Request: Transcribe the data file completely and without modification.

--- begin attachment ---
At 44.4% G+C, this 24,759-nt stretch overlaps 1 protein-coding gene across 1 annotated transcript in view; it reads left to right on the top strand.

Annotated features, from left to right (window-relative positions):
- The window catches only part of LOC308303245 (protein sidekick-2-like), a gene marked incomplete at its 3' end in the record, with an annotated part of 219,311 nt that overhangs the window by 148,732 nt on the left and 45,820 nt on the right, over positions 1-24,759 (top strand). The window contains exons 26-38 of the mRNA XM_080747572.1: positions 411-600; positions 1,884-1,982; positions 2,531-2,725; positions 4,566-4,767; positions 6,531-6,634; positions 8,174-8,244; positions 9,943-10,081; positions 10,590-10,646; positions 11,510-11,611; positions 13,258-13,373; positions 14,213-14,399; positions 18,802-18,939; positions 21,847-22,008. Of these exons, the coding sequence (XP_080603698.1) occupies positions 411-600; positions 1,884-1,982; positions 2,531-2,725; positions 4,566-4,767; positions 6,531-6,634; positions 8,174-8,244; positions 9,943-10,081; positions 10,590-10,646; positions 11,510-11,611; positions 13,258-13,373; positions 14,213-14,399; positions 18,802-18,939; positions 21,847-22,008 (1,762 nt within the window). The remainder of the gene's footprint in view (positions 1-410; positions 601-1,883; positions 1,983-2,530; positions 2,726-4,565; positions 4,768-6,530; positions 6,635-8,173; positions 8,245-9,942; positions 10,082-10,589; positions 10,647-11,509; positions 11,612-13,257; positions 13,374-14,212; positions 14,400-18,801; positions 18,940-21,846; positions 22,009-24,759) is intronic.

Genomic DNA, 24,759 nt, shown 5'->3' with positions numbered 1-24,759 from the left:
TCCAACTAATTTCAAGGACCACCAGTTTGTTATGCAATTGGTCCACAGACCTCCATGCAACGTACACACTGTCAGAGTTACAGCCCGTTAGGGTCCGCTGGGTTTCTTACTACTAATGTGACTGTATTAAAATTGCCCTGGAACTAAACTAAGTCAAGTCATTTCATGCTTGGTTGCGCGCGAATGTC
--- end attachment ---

At 44.4% G+C, this 24,759-nt stretch overlaps 1 protein-coding gene across 1 annotated transcript in view; it reads left to right on the top strand.

Annotated features, from left to right (window-relative positions):
- The window catches only part of LOC308303245 (protein sidekick-2-like), a gene marked incomplete at its 3' end in the record, with an annotated part of 219,311 nt that overhangs the window by 148,732 nt on the left and 45,820 nt on the right, over positions 1-24,759 (top strand). The window contains exons 26-38 of the mRNA XM_080747572.1: positions 411-600; positions 1,884-1,982; positions 2,531-2,725; positions 4,566-4,767; positions 6,531-6,634; positions 8,174-8,244; positions 9,943-10,081; positions 10,590-10,646; positions 11,510-11,611; positions 13,258-13,373; positions 14,213-14,399; positions 18,802-18,939; positions 21,847-22,008. Of these exons, the coding sequence (XP_080603698.1) occupies positions 411-600; positions 1,884-1,982; positions 2,531-2,725; positions 4,566-4,767; positions 6,531-6,634; positions 8,174-8,244; positions 9,943-10,081; positions 10,590-10,646; positions 11,510-11,611; positions 13,258-13,373; positions 14,213-14,399; positions 18,802-18,939; positions 21,847-22,008 (1,762 nt within the window). The remainder of the gene's footprint in view (positions 1-410; positions 601-1,883; positions 1,983-2,530; positions 2,726-4,565; positions 4,768-6,530; positions 6,635-8,173; positions 8,245-9,942; positions 10,082-10,589; positions 10,647-11,509; positions 11,612-13,257; positions 13,374-14,212; positions 14,400-18,801; positions 18,940-21,846; positions 22,009-24,759) is intronic.

Genomic DNA, 24,759 nt, shown 5'->3' with positions numbered 1-24,759 from the left:
TCCAACTAATTTCAAGGACCACCAGTTTGTTATGCAATTGGTCCACAGACCTCCATGCAACGTACACACTGTCAGAGTTACAGCCCGTTAGGGTCCGCTGGGTTTCTTACTACTAATGTGACTGTATTAAAATTGCCCTGGAACTAAACTAAGTCAAGTCATTTCATGCTTGGTTGCGCGCGAATGTC